Vital Signs: How Often is Too Often?
Monitoring vital signs (e.g., blood pressure, heart rate, oxygen level and temperature) in acute care hospital settings is a crucial aspect of providing safe patient care. Acutely ill individuals need to have their vital signs measured on a frequent basis, as changes in vital signs can signal that a patient's health has worsened. Research has demonstrated that using vital signs for early detection of patient deterioration results in statistically significant decreases in complications rates, transfers to higher levels of care and failure to rescue events. However, the uncertainty surrounding optimum monitoring frequencies, as well as their impact on nursing workload, makes precise workforce planning difficult.
Why Monitoring Vital Signs is Crucial
Like the lights on your car dashboard, vital signs are objective indicators of a living organism's general status and can be a signal of the development of an acute physiologic change such as a pulmonary embolism, or can demonstrate a trend that indicates the development of a chronic condition such as hypertension. Undetected and untreated chronic conditions such as hypertension, can lead to long term complications such as peripheral vascular disease, heart disease and stroke. Vital sign measurement is a critical first step in any clinical assessment, and without these basic physiologic indicators, the clinician is in the dark. So, with patient safety as a primary goal in every health care institution, prompt and efficient detection of a patient’s physiologic deterioration, whether the patient is in the emergency department or on a medical-surgical unit, is critical.
How Often Vital Signs Are Being Monitored in Low Activity
Due to heavy workloads, nurses frequently report missing crucial patient assessments: one recent study evaluated vital sign observations on 32 in-patient units and discovered that on average, 31.3% of required vital sign observations were delayed and 17.1% of the required vital sign observations were completely missed. Of those delayed or missed observations, 6% were preceded by a National Early Warning Score (NEWS) greater than 5 indicating a potential patient deterioration.
Vital signs are rarely continuously monitored outside of high-acuity environments such as Intensive Care and Acute Care Units. Instead, nursing staff measure and manually record patients' vital signs on a regular basis, often in accordance with physician orders or nursing policy and in conjunction with early deterioration assessment tools such as the National Early Warning Score.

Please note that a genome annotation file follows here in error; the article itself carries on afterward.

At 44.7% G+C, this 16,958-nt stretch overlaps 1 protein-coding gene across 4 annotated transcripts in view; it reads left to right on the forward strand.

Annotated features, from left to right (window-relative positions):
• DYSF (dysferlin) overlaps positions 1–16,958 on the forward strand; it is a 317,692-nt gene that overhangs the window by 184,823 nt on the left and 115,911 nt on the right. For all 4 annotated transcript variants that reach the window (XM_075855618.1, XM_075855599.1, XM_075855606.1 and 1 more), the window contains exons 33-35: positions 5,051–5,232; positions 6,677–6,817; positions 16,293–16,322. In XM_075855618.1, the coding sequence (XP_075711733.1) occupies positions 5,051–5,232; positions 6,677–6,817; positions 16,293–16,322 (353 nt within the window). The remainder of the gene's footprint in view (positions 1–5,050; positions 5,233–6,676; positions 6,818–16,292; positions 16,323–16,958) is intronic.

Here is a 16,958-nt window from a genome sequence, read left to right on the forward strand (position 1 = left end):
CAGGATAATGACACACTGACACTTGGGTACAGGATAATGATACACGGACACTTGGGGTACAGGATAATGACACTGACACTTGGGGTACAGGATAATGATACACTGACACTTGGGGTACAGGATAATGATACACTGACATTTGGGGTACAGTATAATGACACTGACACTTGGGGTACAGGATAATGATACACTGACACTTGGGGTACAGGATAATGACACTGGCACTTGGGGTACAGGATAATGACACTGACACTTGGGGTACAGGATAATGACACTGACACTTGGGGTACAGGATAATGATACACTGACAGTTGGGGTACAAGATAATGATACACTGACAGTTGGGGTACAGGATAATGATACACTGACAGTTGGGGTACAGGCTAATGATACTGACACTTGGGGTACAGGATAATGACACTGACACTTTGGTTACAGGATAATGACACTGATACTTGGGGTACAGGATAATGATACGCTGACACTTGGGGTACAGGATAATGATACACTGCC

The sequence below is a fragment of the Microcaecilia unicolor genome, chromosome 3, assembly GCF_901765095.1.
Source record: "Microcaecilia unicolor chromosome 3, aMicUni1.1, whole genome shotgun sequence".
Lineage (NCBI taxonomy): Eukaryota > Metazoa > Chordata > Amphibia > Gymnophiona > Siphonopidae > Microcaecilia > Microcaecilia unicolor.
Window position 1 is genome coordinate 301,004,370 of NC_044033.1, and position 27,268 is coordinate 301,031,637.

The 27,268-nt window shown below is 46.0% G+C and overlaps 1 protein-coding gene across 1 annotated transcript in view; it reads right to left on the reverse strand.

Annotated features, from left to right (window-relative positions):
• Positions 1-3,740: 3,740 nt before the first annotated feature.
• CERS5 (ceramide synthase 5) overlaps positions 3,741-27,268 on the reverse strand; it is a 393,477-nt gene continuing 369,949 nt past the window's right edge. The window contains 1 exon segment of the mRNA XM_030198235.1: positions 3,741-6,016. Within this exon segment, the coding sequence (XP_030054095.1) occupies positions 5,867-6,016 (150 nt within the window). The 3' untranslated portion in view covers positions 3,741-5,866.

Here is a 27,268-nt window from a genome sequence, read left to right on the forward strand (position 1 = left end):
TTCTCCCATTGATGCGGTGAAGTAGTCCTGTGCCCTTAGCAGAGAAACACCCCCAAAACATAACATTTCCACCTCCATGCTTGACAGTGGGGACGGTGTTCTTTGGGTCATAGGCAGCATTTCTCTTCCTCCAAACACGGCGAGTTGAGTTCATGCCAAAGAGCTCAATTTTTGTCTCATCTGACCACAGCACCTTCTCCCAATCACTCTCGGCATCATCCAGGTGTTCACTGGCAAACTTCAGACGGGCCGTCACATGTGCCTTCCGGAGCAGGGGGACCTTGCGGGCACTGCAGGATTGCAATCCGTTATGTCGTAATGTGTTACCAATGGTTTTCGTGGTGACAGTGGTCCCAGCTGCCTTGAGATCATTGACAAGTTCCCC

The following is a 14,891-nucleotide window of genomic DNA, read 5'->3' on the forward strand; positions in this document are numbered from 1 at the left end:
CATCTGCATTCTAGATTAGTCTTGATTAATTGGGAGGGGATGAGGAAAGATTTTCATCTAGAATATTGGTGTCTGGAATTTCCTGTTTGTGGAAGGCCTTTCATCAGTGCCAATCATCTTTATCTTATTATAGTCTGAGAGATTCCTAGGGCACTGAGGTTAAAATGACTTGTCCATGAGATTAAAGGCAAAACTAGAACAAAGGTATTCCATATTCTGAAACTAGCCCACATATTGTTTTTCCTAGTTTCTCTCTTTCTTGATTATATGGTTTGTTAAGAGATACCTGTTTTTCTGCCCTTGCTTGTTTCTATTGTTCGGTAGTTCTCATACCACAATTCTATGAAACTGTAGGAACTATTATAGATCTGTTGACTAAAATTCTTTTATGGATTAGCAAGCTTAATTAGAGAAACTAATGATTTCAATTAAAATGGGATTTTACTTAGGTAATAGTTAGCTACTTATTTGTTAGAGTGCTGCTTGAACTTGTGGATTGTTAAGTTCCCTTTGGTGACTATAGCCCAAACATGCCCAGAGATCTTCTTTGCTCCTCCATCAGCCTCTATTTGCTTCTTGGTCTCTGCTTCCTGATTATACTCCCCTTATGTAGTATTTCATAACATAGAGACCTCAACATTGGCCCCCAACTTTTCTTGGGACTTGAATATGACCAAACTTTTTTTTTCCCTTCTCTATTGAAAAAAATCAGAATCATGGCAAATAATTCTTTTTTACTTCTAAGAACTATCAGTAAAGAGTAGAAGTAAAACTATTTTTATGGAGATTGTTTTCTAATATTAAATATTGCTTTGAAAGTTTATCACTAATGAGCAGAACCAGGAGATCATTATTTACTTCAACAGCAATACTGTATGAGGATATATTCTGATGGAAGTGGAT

Typically on general care wards, vital signs are taken every four hours but can be as far apart as 12 hours depending on the patient population. This frequency can change, depending on the nurse’s assessment of the patient’s physiologic status and any scores obtained using patient deterioration identification tools such as the National Early Warning Score.
In the United Kingdom, for example, the National Early Warning Score 2 system is recommended by national agencies for use in acute hospitals and has been adopted in the majority of settings. Those with a low National Early Warning Score are evaluated every 6-12 hours, whereas patients with scores above 6 are watched hourly.
Although routine four-hour assessments can result in non-actionable observations because the actionable events are occurring in between the observations, and more frequent monitoring may generate a large number of false warnings, potentially creating unnecessary work for nurses, vital sign monitoring is imperative when developing a workflow that focuses on patient safety and early identification of patient deterioration. However, identifying alternate vital signs monitoring regimens that result in a safe balance between identifying patient deterioration and optimizing nursing workflows continues to be difficult.
Continuous Vital Signs Monitoring Solution
There is a solution. In a 2022 study, the authors found that by using ViSi Mobile (a wearable surveillance monitor that continuously monitors all vital signs including blood pressure, alerts for lethal arrhythmias, and has features such as fall detection, and transmits vital sign data to the electronic medical record), they saw fewer ICU transfers, fewer rapid response calls, and of the rapid response calls that were activated, fewer “false alarms” were seen, improving overall efficiency of the rapid response system. A similar 2019 study also found that by using ViSi Mobile, they were able to decrease postoperative complication rates, transfers to ICU and Failure to Rescue (FTR) events.
This is where continuous vital signs monitoring with ViSi Mobile brings value to hospitals by being the balance between identifying patient deterioration and optimizing nursing workflows. ViSi Mobile offers just what the doctor ordered…continuous surveillance monitoring of patient's vital signs with real time alerts to clinical staff for early detection of patient deterioration and avoidance of any failure to rescue event.